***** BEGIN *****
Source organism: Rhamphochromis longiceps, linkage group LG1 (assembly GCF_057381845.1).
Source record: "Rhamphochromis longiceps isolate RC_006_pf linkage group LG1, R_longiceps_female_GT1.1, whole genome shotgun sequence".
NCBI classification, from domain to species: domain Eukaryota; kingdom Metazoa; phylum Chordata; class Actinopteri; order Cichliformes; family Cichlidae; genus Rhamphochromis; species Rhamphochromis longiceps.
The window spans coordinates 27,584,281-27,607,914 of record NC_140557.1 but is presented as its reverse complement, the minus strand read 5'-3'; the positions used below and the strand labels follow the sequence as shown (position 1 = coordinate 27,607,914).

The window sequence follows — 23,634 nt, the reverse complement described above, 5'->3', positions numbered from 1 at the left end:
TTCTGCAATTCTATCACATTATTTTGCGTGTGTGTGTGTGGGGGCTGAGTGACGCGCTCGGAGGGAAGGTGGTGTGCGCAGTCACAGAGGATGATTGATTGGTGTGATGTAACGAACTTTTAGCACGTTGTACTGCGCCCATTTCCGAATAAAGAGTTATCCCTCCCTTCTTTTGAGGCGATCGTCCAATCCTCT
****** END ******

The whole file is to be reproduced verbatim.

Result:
Source organism: Rhamphochromis longiceps, linkage group LG1 (assembly GCF_057381845.1).
Source record: "Rhamphochromis longiceps isolate RC_006_pf linkage group LG1, R_longiceps_female_GT1.1, whole genome shotgun sequence".
NCBI classification, from domain to species: domain Eukaryota; kingdom Metazoa; phylum Chordata; class Actinopteri; order Cichliformes; family Cichlidae; genus Rhamphochromis; species Rhamphochromis longiceps.
The window spans coordinates 27,584,281-27,607,914 of record NC_140557.1 but is presented as its reverse complement, the minus strand read 5'-3'; the positions used below and the strand labels follow the sequence as shown (position 1 = coordinate 27,607,914).

The window sequence follows — 23,634 nt, the reverse complement described above, 5'->3', positions numbered from 1 at the left end:
TTCTGCAATTCTATCACATTATTTTGCGTGTGTGTGTGTGGGGGCTGAGTGACGCGCTCGGAGGGAAGGTGGTGTGCGCAGTCACAGAGGATGATTGATTGGTGTGATGTAACGAACTTTTAGCACGTTGTACTGCGCCCATTTCCGAATAAAGAGTTATCCCTCCCTTCTTTTGAGGCGATCGTCCAATCCTCT